I’ve been surrounded by the topic of the big D lately. At the ripe old age of 26, I’ve already witnessed the matrimonial demise of a few former classmates. It’s been discussed and analyzed endlessly on blogs, point/counterpoint podcasts and magazine articles. Everyone seems to have an opinion about it and what it means for the state of (or rather the futility of) marriage. The ever-misrepresented divorce rates have served as the cornerstone argument for those who view marriage as an antiquated institution. But I don’t think anyone can make a single blanket statement that is true for everyone.

I think divorce becomes a self-fulfilling prophecy at times. Individuals looking for a way out of their vows can easily point to divorce rates and argue that only half of all marriages last (again this is not an accurate statement, but that doesn’t stop it from being cited) so how can they possibly expect their own to be on the other half of that equation?

I’ve never made it down the aisle so it’s difficult for me to opine about the mentality of married individuals and the lightness with which they take their vows. I think many people of my narcissistic generation don’t take the appropriate amount of time to reflect on what it means to yoke oneself to another individual for a lifetime. They refuse to recognize the sacrifices that must be made in a successful marriage.

It’s cliché and overstated, but so many couples go into marriage without the faintest idea of what it means to fully and completely love someone flaws and all. Hundreds of days and thousands of dollars are spent in preparation for the day, but how much time and money are people actually willing to spend on preparing for and maintaining the marriage? Some individuals get married not because it is the right step, but because it is the next step. Faulty motives range from unplanned pregnancies to fear of being alone. And yet we’re shocked that one frosted day doesn’t have the fairy tale effect of magically turning our relationships into happily-ever-afters.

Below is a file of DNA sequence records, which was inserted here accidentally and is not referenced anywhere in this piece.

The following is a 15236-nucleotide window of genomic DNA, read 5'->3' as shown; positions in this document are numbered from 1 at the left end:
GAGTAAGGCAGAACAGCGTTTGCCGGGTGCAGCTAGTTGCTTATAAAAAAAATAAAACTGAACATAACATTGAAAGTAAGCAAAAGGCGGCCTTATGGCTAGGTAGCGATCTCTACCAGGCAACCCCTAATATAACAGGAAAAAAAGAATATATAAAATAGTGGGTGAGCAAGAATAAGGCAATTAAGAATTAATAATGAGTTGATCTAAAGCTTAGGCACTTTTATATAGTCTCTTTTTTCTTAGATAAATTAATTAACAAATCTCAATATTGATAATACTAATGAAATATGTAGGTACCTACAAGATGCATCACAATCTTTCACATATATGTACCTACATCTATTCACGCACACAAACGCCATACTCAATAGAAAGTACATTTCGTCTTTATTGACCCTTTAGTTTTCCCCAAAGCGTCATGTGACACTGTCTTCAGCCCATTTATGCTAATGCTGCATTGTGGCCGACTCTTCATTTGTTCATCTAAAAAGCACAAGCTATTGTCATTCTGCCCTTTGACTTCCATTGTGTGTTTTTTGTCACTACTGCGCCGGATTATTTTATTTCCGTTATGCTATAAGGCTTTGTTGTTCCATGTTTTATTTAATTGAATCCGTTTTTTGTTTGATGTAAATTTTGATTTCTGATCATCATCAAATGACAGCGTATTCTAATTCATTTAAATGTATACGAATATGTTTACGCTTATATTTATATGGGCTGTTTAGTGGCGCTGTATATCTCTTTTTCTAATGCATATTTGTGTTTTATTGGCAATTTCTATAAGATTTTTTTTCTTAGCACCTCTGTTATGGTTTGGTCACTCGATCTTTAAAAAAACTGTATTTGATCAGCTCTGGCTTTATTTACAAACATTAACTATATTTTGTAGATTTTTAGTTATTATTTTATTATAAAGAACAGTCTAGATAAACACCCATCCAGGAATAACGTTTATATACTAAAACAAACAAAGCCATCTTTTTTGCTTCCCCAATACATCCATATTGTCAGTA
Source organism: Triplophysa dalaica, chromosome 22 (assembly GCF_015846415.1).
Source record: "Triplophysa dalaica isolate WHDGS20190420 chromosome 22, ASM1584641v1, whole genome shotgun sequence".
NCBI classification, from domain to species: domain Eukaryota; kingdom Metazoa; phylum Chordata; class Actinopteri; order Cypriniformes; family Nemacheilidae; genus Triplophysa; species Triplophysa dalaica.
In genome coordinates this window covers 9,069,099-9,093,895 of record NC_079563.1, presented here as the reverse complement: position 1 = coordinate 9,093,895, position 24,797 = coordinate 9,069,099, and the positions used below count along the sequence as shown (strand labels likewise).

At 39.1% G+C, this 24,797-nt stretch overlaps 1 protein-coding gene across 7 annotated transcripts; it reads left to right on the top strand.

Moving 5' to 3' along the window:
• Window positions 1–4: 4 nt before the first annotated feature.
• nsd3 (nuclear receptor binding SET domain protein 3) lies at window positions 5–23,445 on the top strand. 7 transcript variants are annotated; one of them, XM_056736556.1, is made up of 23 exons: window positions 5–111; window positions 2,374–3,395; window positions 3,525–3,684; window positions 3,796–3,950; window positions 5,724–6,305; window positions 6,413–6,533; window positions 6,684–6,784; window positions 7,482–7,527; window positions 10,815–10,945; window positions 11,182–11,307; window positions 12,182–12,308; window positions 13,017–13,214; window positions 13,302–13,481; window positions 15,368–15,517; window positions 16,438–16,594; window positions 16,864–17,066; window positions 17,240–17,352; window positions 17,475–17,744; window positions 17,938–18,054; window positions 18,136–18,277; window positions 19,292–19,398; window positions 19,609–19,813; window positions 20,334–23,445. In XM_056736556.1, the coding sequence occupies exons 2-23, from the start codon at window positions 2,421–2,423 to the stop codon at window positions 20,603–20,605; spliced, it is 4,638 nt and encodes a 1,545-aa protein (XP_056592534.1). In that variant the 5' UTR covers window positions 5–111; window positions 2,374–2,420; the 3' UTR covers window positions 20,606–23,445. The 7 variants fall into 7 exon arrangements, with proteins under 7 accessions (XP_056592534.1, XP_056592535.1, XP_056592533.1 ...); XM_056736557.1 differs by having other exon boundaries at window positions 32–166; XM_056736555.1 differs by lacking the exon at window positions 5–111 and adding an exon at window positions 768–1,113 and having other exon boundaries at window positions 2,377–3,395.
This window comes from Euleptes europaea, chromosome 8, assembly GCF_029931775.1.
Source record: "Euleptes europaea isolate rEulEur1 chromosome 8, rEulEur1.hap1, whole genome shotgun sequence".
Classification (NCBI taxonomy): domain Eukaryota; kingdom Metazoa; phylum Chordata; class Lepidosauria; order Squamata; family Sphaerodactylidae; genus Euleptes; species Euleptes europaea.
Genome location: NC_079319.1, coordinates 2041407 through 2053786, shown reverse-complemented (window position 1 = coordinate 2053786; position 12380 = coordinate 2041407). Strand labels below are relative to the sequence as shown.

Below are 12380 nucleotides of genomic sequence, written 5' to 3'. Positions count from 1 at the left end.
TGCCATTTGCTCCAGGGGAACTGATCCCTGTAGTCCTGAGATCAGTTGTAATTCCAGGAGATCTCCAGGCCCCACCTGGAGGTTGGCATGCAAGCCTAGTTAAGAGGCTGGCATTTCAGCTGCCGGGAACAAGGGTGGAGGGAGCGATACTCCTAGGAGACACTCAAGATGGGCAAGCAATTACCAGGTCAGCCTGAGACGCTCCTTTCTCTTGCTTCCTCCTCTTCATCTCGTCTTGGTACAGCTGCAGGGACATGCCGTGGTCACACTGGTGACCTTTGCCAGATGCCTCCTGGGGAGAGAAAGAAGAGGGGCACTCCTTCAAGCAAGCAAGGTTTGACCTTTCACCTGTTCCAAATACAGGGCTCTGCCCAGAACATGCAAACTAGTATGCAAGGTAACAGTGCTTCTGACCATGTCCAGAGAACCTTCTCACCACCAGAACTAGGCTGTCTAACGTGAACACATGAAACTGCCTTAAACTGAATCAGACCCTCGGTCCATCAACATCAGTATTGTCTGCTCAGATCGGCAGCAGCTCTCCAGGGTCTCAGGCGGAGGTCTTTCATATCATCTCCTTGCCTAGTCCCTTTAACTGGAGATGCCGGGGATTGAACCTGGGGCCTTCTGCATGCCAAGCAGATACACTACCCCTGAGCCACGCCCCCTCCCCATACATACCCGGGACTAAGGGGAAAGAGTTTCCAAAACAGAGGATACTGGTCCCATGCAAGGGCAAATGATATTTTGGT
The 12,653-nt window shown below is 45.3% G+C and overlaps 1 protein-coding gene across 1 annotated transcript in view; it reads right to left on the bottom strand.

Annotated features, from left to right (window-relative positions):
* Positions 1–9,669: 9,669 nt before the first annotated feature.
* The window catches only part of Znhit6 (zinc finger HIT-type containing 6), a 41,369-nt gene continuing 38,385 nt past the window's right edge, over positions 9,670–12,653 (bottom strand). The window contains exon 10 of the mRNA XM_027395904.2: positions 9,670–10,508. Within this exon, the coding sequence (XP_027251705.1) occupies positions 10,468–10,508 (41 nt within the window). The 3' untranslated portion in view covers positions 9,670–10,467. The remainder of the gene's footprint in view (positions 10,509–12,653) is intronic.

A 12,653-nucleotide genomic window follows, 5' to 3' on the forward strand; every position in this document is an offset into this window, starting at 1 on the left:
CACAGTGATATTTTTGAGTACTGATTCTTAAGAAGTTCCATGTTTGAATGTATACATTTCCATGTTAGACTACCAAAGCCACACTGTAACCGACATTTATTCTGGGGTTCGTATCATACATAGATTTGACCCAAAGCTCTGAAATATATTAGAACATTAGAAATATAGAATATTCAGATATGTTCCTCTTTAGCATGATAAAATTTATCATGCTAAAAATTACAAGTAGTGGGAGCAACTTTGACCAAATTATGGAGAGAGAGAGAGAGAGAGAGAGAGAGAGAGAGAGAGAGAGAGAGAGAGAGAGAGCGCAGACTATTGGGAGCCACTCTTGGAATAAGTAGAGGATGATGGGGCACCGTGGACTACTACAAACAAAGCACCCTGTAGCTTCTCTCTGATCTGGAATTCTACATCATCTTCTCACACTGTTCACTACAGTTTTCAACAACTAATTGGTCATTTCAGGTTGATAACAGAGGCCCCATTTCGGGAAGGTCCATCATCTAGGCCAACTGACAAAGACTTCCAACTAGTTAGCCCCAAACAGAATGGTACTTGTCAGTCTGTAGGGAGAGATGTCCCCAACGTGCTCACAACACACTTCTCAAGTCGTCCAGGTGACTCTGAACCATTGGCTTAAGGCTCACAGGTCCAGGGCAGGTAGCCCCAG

We have these unrealistic expectations going into marriage because we never legitimately take the time to consider the true reality of it. We are going to be disappointed. He is going to fail to come through at times when we need him most. She is going to resort to nagging from time to time. It happens. As one famous serial groom said, “that’s life!”

Those couples who have true staying power understand this before exchanging rings and know how to keep their expectations in check before throwing it all away at the drop of a hat.

I’m not saying all marriages would last forever and ever if people would just grow up and swallow their pride once in awhile. And I certainly don’t presume to say which of these matrimonial bonds could have lasted with the right mentality, because the only people who completely understand the dynamic of a relationship are the two individuals within it. And there are some marriages that are so toxic the only way for one or both partners to get out alive is to sign those papers. I honestly think if I had followed through with my engagement I would have ended up in a mahogany-laden divorce court. Although, given my beliefs about divorce and the foreverness of marriage, my signature likely wouldn’t be on those papers until considerable damage had been done. And that stoic, stubborn mentality is possibly more detrimental than the flippancy of the easy divorcee. But that’s another topic for another time.

On a lighter (depending how you look it) note enjoy this comic from Cyanide and Happiness.